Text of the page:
Treating acute or subacute osteoporotic vertebral fractures with medical-grade cement does not provide more clinically important benefits than placebo and may even cause harm, an updated Cochrane review concludes.
The review, which updates evidence published since 2015, included five studies comparing vertebroplasty versus placebo, eight studies on the procedure compared to usual care, seven studies on kyphoplasty and one study on facet joint steroid injection.
The trials were performed in hospitals in 15 countries, the majority of participants were female, aged between 62.6 and 81 years, and symptom duration ranged from a week to six months or more.
Eight of the trials received at least some funding from medical device manufacturers and only two of these reported that they had no role in the trial.
“Based upon high- to moderate-quality evidence, our updated review does not support a role for vertebroplasty for treating acute or subacute osteoporotic vertebral fractures in routine practice,” concluded the review authors from Australia, Canada and the United States.
“We found no demonstrable clinically important benefits compared with placebo (sham procedure) and subgroup analyses indicated that the results did not differ according to duration of pain ≤ 6 weeks versus > 6 weeks,” they said.
Lead author of the review Professor Rachelle Buchbinder, Director of the Monash Department of Clinical Epidemiology, Cabrini Institute said that despite the 2015 Cochrane review finding no evidence to support the use of the procedure in routine practice it was still used in Australia and other countries.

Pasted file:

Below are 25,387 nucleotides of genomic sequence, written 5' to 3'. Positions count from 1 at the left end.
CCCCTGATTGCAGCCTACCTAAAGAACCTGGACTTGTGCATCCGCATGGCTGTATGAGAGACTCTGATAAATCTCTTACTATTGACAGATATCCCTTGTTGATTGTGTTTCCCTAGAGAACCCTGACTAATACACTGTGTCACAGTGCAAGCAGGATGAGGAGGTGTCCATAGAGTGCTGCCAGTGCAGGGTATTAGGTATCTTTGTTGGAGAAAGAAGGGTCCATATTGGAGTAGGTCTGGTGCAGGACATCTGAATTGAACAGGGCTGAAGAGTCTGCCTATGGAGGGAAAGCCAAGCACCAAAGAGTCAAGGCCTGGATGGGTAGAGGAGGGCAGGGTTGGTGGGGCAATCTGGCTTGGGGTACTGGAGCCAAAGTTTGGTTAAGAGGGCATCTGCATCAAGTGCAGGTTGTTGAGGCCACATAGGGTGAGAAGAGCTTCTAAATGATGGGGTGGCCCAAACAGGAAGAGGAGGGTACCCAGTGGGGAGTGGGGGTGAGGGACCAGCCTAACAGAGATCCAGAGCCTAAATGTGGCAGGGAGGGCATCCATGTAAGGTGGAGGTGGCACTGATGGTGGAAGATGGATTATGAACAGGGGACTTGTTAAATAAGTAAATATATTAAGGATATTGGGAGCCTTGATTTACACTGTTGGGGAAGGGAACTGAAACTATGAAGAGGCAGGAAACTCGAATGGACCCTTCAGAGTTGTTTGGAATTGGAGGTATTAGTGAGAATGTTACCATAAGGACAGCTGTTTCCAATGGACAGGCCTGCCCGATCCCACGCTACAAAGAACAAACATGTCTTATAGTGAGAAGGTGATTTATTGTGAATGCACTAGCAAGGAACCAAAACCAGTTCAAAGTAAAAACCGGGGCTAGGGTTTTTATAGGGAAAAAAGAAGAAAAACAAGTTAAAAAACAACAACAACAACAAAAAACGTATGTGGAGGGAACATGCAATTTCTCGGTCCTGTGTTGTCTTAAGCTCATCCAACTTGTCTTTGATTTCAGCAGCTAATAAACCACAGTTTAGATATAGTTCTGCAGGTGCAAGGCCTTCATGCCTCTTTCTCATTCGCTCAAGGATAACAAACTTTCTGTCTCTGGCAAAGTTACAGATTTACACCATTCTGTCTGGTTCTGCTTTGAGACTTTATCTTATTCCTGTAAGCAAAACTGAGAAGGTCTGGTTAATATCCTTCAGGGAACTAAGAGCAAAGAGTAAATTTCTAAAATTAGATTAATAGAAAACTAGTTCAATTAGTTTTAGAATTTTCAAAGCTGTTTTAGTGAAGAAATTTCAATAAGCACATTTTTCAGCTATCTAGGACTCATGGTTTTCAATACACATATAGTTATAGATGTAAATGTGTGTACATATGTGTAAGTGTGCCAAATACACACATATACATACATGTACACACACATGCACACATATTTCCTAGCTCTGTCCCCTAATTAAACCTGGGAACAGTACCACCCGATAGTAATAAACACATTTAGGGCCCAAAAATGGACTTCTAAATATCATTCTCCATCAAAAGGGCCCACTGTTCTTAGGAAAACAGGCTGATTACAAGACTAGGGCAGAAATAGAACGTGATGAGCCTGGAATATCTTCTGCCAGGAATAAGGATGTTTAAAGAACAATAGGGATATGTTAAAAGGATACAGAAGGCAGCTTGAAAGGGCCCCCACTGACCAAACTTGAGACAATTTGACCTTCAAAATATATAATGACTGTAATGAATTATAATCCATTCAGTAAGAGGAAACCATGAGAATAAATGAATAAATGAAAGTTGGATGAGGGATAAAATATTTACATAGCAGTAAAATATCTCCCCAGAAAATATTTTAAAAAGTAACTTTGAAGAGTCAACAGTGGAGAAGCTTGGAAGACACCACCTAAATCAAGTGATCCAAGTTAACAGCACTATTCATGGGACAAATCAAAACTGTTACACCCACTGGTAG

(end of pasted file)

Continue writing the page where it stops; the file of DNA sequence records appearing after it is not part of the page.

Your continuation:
“This updated Cochrane Review includes the results of further trials and strengthens our previous conclusions – there is now high quality evidence that there are no clinically important benefits over placebo although there is potential to cause harm,” she said.
“We hope that this updated Cochrane Review with the best available evidence will help inform policy in Australia and in other countries,” she added.
The controversial procedure was once listed on the Medical Benefits Scheme in Australia but was removed after studies found no evidence of benefit.
However, last year the Interventional Radiology Society of Australasia made an application to the Medicare Services Advisory Committee to secure MBS funding for “vertebroplasty for severely painful osteoporotic vertebral fractures of less than 6 weeks duration”.
At the time a spokesperson for the department of health told the limbic that “based on current timing and straightforward progression through each step of the process, MSAC should consider the application in 2018.”